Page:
More problematic are the cases of students who never lift a pen to take a note in my classes about literature or who pick up their belongings and exit the hall during a lecture regularly—especially conspicuously during discussions of racial violence like lynching. Once a student attempted to infect my laptop with a corrupting virus and ended up irrevocably crashing my Teaching Assistant’s computer. I encounter diverse students’ negotiations of racism, of double-consciousness, of blind color-blindness, liberal self-justification, white entitlement, racial alienation, and, in particular, varying degrees of race-based rage. These manifest themselves in inappropriate aggressive interpersonal interaction, bizarre academic recalcitrance, and unprofessional and vicious comments on my teaching evaluations.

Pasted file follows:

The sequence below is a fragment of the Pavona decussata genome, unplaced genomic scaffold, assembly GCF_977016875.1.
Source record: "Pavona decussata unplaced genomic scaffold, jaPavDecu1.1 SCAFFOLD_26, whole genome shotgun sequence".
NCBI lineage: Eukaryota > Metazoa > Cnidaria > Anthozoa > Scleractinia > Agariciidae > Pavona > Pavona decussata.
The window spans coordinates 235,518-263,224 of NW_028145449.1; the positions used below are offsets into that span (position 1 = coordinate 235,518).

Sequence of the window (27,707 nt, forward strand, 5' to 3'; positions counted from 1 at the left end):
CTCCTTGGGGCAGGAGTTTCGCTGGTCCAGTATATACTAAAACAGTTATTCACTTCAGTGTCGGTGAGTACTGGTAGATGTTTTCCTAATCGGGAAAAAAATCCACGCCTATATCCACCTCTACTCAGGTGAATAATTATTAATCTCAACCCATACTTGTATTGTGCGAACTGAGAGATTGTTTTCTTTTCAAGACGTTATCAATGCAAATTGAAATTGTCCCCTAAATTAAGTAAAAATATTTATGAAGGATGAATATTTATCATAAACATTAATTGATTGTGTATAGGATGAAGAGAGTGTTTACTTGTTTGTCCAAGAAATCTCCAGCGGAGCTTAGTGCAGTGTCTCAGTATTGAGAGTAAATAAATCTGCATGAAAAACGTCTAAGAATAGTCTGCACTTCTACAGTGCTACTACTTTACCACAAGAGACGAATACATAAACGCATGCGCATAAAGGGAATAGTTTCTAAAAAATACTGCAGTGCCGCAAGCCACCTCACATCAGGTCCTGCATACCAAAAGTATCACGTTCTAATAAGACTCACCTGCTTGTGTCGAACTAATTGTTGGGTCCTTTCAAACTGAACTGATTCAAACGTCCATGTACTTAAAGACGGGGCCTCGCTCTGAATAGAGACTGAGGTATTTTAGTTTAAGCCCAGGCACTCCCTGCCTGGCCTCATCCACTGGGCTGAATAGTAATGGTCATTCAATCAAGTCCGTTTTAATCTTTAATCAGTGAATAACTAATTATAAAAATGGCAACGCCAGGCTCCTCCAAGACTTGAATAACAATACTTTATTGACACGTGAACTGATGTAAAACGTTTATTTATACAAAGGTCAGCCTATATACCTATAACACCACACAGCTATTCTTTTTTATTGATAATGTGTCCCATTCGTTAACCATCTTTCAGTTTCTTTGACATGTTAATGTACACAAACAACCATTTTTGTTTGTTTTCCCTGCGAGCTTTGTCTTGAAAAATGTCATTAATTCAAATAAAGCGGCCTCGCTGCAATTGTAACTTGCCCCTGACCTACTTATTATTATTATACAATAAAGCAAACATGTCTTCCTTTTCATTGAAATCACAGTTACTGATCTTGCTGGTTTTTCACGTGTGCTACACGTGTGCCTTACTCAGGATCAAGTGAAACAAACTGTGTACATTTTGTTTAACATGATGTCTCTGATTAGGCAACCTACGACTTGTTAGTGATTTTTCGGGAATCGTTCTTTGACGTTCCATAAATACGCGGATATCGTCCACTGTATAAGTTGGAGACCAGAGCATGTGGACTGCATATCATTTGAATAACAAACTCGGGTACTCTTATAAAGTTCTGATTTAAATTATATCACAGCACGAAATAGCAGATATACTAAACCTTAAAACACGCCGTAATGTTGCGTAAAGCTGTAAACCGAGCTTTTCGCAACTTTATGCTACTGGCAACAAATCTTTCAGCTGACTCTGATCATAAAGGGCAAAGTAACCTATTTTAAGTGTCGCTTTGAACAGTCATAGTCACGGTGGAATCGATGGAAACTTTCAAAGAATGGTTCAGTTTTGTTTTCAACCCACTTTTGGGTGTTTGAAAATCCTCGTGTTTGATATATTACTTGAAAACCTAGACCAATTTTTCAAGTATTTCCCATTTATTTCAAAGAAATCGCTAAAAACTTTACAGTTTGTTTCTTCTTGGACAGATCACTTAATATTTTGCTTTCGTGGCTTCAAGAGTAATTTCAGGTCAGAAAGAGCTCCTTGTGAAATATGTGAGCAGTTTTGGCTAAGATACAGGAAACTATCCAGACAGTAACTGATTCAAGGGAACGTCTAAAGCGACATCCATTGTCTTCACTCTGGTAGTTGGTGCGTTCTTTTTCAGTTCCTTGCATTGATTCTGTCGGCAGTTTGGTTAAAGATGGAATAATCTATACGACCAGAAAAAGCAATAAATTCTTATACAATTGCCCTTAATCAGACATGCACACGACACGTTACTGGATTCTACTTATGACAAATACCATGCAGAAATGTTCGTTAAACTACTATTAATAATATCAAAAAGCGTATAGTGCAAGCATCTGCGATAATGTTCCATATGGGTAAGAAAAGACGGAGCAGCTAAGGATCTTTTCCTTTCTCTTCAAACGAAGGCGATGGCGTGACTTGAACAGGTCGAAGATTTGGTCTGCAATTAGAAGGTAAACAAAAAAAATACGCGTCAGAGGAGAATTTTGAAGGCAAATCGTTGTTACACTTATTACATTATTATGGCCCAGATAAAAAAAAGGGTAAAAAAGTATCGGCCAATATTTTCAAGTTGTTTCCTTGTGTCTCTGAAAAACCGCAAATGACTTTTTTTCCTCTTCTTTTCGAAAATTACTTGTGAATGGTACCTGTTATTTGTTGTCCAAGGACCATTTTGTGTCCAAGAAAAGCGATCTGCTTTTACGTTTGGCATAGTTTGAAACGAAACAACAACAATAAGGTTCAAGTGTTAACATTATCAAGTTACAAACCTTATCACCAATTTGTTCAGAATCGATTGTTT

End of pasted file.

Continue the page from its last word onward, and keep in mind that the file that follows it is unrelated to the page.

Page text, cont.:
Most of my colleagues, particularly those who are female, non-white, immigrants and/or queer, myself included, who teach courses on race and sexuality, garner extremely polar responses to their teaching that results directly from a curricular and research driven pedagogical practice necessarily and deeply committed to principles of diversity. To have to review the consistent and harsh negative reviews of my rigorous work is a form of structurally imposed masochism. Even when they are juxtaposed against glowing and laudatory comments, the negativity and the polarity are exhausting. I am an angel or a devil. The feedback is rarely neutral and rarely focused on materials or learning. Polar feedback is almost always personal. The impact is violent and significantly effects my working environment and personal experience of my job, and my sense of the university as a welcoming, comfortable, and safe place to work.